Woes Of Egyptian Company Euroget Deepen As It Lands In Court

Egyptian company executing a number of health facility projects in the country – Euroget De Invest – has filed an application to stay proceedings in a matter brought against it by Hanisa Forefront, a construction firm and its subsidiary company for illegally terminating a contract between them.

According to lawyers for Euroget, the decision by the plaintiff to go to court constitutes a disregard for the terms of their contract and an abuse of the court process, hence, must not be countenanced by the court.

Euroget, which is the main contractor for the 500-bed military hospital at Afari in Kumasi, the Ashanti Regional capital – acting through its chairman, Dr. Said Deraz – contracted a $3.95 million access roads and drains project at the hospital site with Hanisa Forefront.

But the contract was terminated on February, 8, 2018 by the chairman of Euroget, Dr. Said Deraz, because Hanisa Forefront could not pay the purported “secret commission” it was coerced to pay Dr. Deraz.

Not satisfied with the decision, Hanisa Forefront took Euroget and the chairman, six other companies as well as chief executives of those companies – which according to the plaintiff company, played various roles leading to the termination of the contract – to court.

The plaintiff company is seeking a declaration that Euroget and its chairman, Nakia Company Ltd, Samnort Industries Ltd and Sampson Nortey, are liable to account to it the sum of $1.393,081.39.

It is also praying the court to order Euroget to reinstate the performance of the rest of the contract purportedly terminated or be made to pay Hanisa Forefront “all monies from the performance of the rest of the contract, as if same had been duly completed,” among others.

Even before the merit of the matter was heard, lawyer for the Egyptian company, Yaw Eshun, had filed an application praying the court to stay its proceeding to allow the parties resort to arbitration to settle their dispute.

According to the lawyer, the matter in dispute is whether or not the termination of the contract was properly done and within the authority given to the project manager under the contract.

He said the matter is within the scope of agreement between the parties to refer all disputes to an adjudicator for resolution and in the event that the adjudicator is unable to resolve the issues, then the matter will be resolved through arbitration.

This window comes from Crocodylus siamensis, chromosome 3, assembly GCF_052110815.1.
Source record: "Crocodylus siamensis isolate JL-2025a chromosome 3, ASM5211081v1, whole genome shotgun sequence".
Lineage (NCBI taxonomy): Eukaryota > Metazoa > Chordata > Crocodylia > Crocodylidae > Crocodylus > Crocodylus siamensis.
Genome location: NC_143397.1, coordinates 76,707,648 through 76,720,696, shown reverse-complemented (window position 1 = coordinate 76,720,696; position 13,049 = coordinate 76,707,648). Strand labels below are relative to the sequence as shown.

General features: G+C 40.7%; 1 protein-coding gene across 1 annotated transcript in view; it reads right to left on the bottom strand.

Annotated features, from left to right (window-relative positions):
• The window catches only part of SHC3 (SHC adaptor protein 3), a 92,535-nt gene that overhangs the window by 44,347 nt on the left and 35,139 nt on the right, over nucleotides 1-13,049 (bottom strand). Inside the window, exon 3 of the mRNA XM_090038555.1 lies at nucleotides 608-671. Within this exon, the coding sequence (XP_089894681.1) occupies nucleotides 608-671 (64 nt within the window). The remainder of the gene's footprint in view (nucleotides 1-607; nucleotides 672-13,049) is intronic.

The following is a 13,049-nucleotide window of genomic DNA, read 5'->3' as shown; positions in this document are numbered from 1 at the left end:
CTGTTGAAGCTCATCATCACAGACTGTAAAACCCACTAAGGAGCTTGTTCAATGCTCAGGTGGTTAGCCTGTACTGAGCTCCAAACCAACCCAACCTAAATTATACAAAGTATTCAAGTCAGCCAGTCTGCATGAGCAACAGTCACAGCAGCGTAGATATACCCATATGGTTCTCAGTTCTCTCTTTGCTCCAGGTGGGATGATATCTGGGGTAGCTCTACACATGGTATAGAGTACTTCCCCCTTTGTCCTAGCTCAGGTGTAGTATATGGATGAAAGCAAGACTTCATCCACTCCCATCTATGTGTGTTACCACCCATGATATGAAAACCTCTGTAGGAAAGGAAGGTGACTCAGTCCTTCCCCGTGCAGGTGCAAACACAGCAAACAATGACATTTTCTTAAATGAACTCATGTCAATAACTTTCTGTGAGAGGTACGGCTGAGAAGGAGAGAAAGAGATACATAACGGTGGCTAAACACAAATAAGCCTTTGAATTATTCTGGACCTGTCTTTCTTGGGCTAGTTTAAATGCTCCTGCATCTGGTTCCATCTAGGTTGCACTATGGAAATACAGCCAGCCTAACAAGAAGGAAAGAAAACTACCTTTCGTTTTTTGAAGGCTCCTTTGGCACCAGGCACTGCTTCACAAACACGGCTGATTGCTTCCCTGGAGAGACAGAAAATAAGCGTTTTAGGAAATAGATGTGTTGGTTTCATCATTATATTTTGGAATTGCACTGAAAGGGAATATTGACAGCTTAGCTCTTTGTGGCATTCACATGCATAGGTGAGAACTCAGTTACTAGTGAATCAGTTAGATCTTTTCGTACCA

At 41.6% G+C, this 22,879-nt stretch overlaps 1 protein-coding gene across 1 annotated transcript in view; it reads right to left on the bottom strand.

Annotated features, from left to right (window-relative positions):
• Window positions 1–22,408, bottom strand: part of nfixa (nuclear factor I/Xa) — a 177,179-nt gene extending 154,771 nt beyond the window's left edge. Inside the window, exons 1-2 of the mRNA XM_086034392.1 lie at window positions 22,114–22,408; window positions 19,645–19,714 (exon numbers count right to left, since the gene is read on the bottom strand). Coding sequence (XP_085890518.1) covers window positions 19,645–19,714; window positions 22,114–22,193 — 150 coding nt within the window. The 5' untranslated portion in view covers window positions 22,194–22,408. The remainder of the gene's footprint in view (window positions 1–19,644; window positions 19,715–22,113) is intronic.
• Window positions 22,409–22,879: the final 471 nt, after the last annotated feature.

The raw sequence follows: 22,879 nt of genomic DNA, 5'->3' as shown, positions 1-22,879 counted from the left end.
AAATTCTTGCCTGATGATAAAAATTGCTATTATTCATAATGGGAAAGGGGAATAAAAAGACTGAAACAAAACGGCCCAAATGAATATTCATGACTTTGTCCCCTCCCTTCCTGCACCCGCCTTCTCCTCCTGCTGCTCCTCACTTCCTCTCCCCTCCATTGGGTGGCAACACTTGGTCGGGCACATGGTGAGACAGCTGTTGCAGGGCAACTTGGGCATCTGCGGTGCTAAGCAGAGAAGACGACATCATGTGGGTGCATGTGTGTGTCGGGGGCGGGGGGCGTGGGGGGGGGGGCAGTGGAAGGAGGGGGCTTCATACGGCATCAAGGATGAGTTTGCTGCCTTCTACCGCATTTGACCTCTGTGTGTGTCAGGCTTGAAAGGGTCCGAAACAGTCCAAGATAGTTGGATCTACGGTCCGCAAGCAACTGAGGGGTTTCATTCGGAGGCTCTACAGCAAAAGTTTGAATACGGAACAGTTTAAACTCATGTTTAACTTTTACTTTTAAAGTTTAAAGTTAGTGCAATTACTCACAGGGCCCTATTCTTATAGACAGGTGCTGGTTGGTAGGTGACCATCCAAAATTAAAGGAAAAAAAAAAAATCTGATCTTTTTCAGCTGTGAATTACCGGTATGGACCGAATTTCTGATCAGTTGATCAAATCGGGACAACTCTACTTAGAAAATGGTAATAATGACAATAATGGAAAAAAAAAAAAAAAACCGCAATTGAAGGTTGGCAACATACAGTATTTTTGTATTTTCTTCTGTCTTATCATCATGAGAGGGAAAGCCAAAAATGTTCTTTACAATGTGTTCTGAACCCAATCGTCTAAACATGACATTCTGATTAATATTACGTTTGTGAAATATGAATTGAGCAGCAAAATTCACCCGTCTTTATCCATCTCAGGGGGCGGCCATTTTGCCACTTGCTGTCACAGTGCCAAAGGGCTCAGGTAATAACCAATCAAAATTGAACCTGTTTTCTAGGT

He therefore prayed the court to stay its proceedings to allow the parties to exhaust the dispute resolution avenues stipulated in the contract between them.

Hanisa Forefront's Opposition

Ken Anku, Lawyer for Hanisa Forefront, however opposed the application to stay proceedings, saying the defendant companies were presenting the issue as though the only relief sought by the plaintiff company was the reinstatement of the contract.

He said there is no arbitration clause in the said contract that provides for settling of the demand of “secret commission” and receipt of it. In consequence, the contract did not contemplate it.

He averred that the Arbitration Act 38, which the defendant companies tend to rely on, is “dead” and that the use of a private adjudicator is not known to the current Alternative Dispute Resolution (ADR) Act.

It is the case of the lawyer that the purported agreement between the parties to refer all disputes to an adjudicator for resolution is ambiguous and requires interpretation by the court as it made adjudication a precursor to the arbitration clause.

“To the extent that the instant application is referable to the validity of arbitration clause itself, the court must decide whether the matter should be referred to a private adjudicator, which is totally non-existent in Ghana,” Lawyer Anku posited.

The court has set June 6, 2018 to rule on the application to stay its proceedings.

Gibril Abdul Razak

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